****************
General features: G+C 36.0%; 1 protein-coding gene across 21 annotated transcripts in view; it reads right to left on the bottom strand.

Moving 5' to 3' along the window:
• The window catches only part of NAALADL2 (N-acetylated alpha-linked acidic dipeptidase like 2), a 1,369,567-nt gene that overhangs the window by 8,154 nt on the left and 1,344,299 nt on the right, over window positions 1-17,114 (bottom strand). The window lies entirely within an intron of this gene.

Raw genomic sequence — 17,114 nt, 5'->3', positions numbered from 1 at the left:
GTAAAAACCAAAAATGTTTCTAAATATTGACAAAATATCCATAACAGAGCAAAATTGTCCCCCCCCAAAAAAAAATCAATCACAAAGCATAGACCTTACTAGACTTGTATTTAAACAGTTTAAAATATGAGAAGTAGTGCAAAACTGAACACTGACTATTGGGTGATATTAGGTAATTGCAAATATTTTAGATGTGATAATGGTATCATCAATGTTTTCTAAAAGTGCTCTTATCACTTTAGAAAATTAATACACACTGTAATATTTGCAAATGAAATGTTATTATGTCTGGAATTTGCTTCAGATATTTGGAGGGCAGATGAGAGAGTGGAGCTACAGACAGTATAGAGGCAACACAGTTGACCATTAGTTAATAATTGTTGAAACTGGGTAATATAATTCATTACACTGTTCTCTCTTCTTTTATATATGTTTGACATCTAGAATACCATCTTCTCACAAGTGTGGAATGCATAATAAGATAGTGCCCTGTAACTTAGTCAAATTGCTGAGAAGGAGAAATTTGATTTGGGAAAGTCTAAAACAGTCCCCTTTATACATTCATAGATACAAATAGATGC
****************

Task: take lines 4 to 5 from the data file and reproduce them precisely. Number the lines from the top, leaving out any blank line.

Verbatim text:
Raw genomic sequence — 17,114 nt, 5'->3', positions numbered from 1 at the left:
GTAAAAACCAAAAATGTTTCTAAATATTGACAAAATATCCATAACAGAGCAAAATTGTCCCCCCCCAAAAAAAAATCAATCACAAAGCATAGACCTTACTAGACTTGTATTTAAACAGTTTAAAATATGAGAAGTAGTGCAAAACTGAACACTGACTATTGGGTGATATTAGGTAATTGCAAATATTTTAGATGTGATAATGGTATCATCAATGTTTTCTAAAAGTGCTCTTATCACTTTAGAAAATTAATACACACTGTAATATTTGCAAATGAAATGTTATTATGTCTGGAATTTGCTTCAGATATTTGGAGGGCAGATGAGAGAGTGGAGCTACAGACAGTATAGAGGCAACACAGTTGACCATTAGTTAATAATTGTTGAAACTGGGTAATATAATTCATTACACTGTTCTCTCTTCTTTTATATATGTTTGACATCTAGAATACCATCTTCTCACAAGTGTGGAATGCATAATAAGATAGTGCCCTGTAACTTAGTCAAATTGCTGAGAAGGAGAAATTTGATTTGGGAAAGTCTAAAACAGTCCCCTTTATACATTCATAGATACAAATAGATGC